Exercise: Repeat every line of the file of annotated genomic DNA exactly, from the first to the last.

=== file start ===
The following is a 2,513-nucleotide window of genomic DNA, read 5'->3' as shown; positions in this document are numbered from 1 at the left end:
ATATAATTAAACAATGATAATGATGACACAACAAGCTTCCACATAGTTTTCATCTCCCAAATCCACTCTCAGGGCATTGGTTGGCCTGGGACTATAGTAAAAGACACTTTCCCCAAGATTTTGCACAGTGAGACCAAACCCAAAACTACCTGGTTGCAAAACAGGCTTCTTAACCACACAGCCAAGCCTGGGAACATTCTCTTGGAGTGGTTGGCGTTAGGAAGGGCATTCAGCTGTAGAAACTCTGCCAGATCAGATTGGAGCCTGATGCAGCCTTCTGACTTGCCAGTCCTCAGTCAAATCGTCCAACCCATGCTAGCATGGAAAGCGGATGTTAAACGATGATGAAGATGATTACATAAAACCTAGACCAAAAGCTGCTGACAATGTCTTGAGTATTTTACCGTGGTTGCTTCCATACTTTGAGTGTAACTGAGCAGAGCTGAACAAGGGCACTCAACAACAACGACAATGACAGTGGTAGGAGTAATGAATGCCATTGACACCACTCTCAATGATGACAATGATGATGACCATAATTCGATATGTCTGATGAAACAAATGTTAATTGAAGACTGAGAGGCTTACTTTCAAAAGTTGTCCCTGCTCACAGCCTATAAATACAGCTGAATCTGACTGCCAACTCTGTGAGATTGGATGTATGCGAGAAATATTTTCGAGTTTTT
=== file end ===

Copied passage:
The following is a 2,513-nucleotide window of genomic DNA, read 5'->3' as shown; positions in this document are numbered from 1 at the left end:
ATATAATTAAACAATGATAATGATGACACAACAAGCTTCCACATAGTTTTCATCTCCCAAATCCACTCTCAGGGCATTGGTTGGCCTGGGACTATAGTAAAAGACACTTTCCCCAAGATTTTGCACAGTGAGACCAAACCCAAAACTACCTGGTTGCAAAACAGGCTTCTTAACCACACAGCCAAGCCTGGGAACATTCTCTTGGAGTGGTTGGCGTTAGGAAGGGCATTCAGCTGTAGAAACTCTGCCAGATCAGATTGGAGCCTGATGCAGCCTTCTGACTTGCCAGTCCTCAGTCAAATCGTCCAACCCATGCTAGCATGGAAAGCGGATGTTAAACGATGATGAAGATGATTACATAAAACCTAGACCAAAAGCTGCTGACAATGTCTTGAGTATTTTACCGTGGTTGCTTCCATACTTTGAGTGTAACTGAGCAGAGCTGAACAAGGGCACTCAACAACAACGACAATGACAGTGGTAGGAGTAATGAATGCCATTGACACCACTCTCAATGATGACAATGATGATGACCATAATTCGATATGTCTGATGAAACAAATGTTAATTGAAGACTGAGAGGCTTACTTTCAAAAGTTGTCCCTGCTCACAGCCTATAAATACAGCTGAATCTGACTGCCAACTCTGTGAGATTGGATGTATGCGAGAAATATTTTCGAGTTTTT